The Smog

Okay, here you go. A new short piece. As always, it’s unedited… you’ve been warned.

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There was a light in the distance, amidst the dense fog. Her footsteps echoed as she made her way across the street. Whispers, voices called her name; beckoning to get closer – she hurriedly made her way to the bus stop.  The air was still. Her skirt swayed to her movements of her long slender legs. High heels tapping on the surface of a pavemented street; checking her watch, it was still too early for the sun to come out.

The voices kept on calling her name. Vivian, Vivian, Vivian, they whispered as each time they grew louder and more violent. Faces formed in the mist, speaking words she could not understand. They coughed embers with each passing. Holding on to her coat, she sped up towards the light. As it came closer, the bus stop was beneath it. A small lamp post illuminated the tiny bus stop. Three brown moths encircled the light, tapping with their large wings, the plastic covering. Small faces on the moths’ abdomen grinned with a sadistic smile as their eyes glowed in a sinister crimson light.

A tap on the thin metallic sheet that covered her head, a tap on the ground; the scent of rain overwhelmed her. As rain showered the hidden street, she could see the flashes of lightning surrounding her, outlasting the now flickering light of the lamp post. More moths had gathered around the light, as the mist engulfed her.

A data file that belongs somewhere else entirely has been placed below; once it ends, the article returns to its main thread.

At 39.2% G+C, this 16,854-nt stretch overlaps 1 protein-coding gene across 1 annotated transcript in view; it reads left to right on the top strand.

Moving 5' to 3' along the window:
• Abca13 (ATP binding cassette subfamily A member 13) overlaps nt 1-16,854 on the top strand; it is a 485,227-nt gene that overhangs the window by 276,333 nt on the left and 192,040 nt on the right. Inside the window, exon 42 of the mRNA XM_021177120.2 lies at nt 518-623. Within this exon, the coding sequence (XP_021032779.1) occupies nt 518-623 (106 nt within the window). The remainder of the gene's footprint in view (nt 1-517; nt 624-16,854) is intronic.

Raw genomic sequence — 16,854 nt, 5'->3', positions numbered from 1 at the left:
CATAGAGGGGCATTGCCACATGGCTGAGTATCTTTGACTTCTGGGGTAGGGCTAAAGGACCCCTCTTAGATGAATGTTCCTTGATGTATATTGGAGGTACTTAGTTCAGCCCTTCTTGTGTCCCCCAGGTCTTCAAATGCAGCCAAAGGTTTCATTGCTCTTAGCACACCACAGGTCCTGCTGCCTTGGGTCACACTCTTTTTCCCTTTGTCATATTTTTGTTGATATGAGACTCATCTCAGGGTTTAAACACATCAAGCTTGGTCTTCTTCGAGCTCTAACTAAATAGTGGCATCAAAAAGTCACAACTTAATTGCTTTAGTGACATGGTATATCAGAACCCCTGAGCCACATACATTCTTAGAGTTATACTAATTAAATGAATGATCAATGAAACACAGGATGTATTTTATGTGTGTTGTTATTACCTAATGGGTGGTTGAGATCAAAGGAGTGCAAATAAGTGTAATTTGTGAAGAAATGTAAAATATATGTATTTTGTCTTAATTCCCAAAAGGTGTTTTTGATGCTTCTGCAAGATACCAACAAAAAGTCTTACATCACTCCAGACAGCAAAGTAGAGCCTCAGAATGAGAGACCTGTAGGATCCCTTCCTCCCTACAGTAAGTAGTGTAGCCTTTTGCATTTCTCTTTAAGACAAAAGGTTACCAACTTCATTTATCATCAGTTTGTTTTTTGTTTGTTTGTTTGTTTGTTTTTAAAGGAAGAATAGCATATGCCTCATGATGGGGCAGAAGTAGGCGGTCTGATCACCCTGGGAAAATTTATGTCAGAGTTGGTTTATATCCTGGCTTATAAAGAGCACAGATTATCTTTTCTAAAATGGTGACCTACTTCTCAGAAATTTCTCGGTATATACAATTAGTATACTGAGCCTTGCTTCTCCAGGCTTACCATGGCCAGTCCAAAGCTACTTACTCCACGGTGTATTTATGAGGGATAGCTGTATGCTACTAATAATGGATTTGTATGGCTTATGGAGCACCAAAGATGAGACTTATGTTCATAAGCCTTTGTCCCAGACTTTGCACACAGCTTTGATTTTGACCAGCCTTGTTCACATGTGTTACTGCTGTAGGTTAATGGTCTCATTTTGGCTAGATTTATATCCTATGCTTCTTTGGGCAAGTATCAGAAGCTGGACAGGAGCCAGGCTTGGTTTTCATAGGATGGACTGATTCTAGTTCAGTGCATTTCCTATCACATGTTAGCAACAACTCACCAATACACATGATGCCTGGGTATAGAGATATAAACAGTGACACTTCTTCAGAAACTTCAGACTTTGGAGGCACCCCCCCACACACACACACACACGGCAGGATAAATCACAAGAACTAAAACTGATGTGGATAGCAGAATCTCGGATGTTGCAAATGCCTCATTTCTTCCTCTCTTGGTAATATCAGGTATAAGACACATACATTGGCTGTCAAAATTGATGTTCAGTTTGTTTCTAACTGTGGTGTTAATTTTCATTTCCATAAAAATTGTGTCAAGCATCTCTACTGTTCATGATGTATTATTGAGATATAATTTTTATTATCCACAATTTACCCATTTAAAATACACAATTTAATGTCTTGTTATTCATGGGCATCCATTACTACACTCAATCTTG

Her phone rang; she took out it out of her small pink bag. It was the alarm, five thirty in the morning: she was going to be late. Out in the distance, two head lights dimly came into view. She walked to the door, still closed, foggy and nearly indistinguishable from the rest of the vehicle. Knocking on the cold glass, as tiny crystalline drops slid down the window, it opened. The driver greeted her as he took off his bright red hat. Long, unkempt beard, covered in grey hairs and white; sweaty face, sprinkled with sweat draining down his nose. Taking out her bus card, the machine beeped, as she walked down the empty isle to the back.

Wiping the fog from the window, she could barely see outside. The bus stop disappeared a few feet from the bus. As she gazed outside, staring at the dim lights that zipped past them, a face appeared before her. Sliding to the seat next to her, the image dissipated with the cold breeze, as five months held on to the window. Their faces glowing, nibbling at the window; she looked at the bus driver as he stared at her through the rear view mirror, “you must be new here,” he said.

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